Distribution Media Format

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Distribution Media Format (DMF) is a format for floppy disks that Microsoft used to distribute software.[1][2] It allowed the disk to contain 1680 kB of data on a 3½-inch disk, instead of the standard 1440 kB. As a side effect, utilities had to specially support the format in order to read and write the disks, which made copying of products distributed on this medium more difficult. An Apple Macintosh computer running Disk Copy 6.3.3 on the Mac OS 7.6 or later operating system can copy and make DMF disks.[3] The first Microsoft software product that uses DMF for distribution were the "c" revisions of Office 4.x. It also was the first software product to use CAB files, then called "Diamond".

Comparison of DMF and standard 1440 kB 3½-inch diskettes:

1440 kB DMF
Tracks 80 80
Sectors per track 18 21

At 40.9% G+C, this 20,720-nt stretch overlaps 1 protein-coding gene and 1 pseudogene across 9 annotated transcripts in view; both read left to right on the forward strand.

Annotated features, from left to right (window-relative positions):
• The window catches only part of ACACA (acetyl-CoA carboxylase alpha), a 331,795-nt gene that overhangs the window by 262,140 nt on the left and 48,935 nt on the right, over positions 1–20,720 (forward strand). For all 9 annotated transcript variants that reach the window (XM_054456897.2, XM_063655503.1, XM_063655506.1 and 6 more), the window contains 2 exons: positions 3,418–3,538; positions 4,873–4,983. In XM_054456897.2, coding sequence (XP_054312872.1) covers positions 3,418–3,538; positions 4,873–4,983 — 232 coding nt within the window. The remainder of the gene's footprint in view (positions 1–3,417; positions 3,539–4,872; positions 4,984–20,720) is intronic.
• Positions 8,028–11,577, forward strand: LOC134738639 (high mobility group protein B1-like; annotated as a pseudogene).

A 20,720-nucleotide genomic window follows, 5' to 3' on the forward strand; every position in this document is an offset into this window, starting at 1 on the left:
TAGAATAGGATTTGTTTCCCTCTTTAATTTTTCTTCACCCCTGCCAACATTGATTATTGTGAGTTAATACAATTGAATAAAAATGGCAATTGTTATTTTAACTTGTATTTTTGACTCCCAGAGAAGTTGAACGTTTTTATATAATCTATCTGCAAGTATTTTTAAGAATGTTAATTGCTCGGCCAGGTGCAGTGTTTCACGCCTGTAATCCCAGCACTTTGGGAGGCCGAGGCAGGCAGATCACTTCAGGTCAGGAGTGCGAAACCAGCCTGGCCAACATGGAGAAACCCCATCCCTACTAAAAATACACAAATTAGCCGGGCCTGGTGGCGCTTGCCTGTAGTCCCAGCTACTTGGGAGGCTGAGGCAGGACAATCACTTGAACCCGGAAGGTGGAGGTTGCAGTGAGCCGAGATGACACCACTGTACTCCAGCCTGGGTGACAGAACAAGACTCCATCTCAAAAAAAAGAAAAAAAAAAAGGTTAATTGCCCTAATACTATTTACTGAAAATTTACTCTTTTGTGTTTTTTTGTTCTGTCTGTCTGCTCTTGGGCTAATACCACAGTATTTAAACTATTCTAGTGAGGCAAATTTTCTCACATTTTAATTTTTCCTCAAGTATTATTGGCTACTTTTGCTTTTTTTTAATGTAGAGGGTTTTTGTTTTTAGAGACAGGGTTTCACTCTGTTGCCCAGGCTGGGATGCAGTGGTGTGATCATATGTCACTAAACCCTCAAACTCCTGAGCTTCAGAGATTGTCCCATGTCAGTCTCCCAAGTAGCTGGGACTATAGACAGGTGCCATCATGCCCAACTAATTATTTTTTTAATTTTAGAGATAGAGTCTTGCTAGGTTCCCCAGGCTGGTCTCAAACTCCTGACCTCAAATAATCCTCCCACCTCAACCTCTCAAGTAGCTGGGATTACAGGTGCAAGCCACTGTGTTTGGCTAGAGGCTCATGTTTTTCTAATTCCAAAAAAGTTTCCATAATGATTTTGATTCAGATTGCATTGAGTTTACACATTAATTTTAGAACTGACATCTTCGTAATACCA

Cluster size 512 bytes 1024 or 2048 bytes
Root directory entries 224 16

DMF in the form of a 1680 kB Virtual Floppy Disk (VFD) image and IBM Extended Density Format (XDF) images are supported by Windows Virtual PC.[4]

See also[edit]

  • 2M, a program that allows the formatting of high-capacity floppy disks
  • fdformat, a DOS program that allows the formatting of high-capacity floppy disks
  • HDCopy, a DOS program that can read and write floppy disk and disk images in multiple formats, including DMF
  • IBM Extended Density Format (XDF), a high-density diskette format used by IBM


  1. ^ "Definition of Distribution Media Format (DMF)". Microsoft Knowledge Base. 2007-01-19. Archived from the original on 2011-09-14. Retrieved 2011-10-16.
  2. ^ Winn L. Rosch (1997-04-18). "Floppy Disks". Hardware Bible 1997. SAMS Publishing. ISBN 0-672-30954-8. Retrieved 2011-10-16. ... reducing the inter-record gap (the space between sectors) down to nine bytes ... Each track uses a 2:1 interleave factor ... The DMF format also skews the sectors on adjacent tracks by three sectors ...
  3. ^ "Disk Copy 6.3.3". Apple Computer, Inc. 1999. Retrieved 2016-04-27.
  4. ^ Armstrong, Ben (2007-01-05). "Floppy disk image formats supported by Virtual PC and Virtual Server". Virtual PC Guy's Blog. Microsoft. Retrieved 2011-10-16.

External links[edit]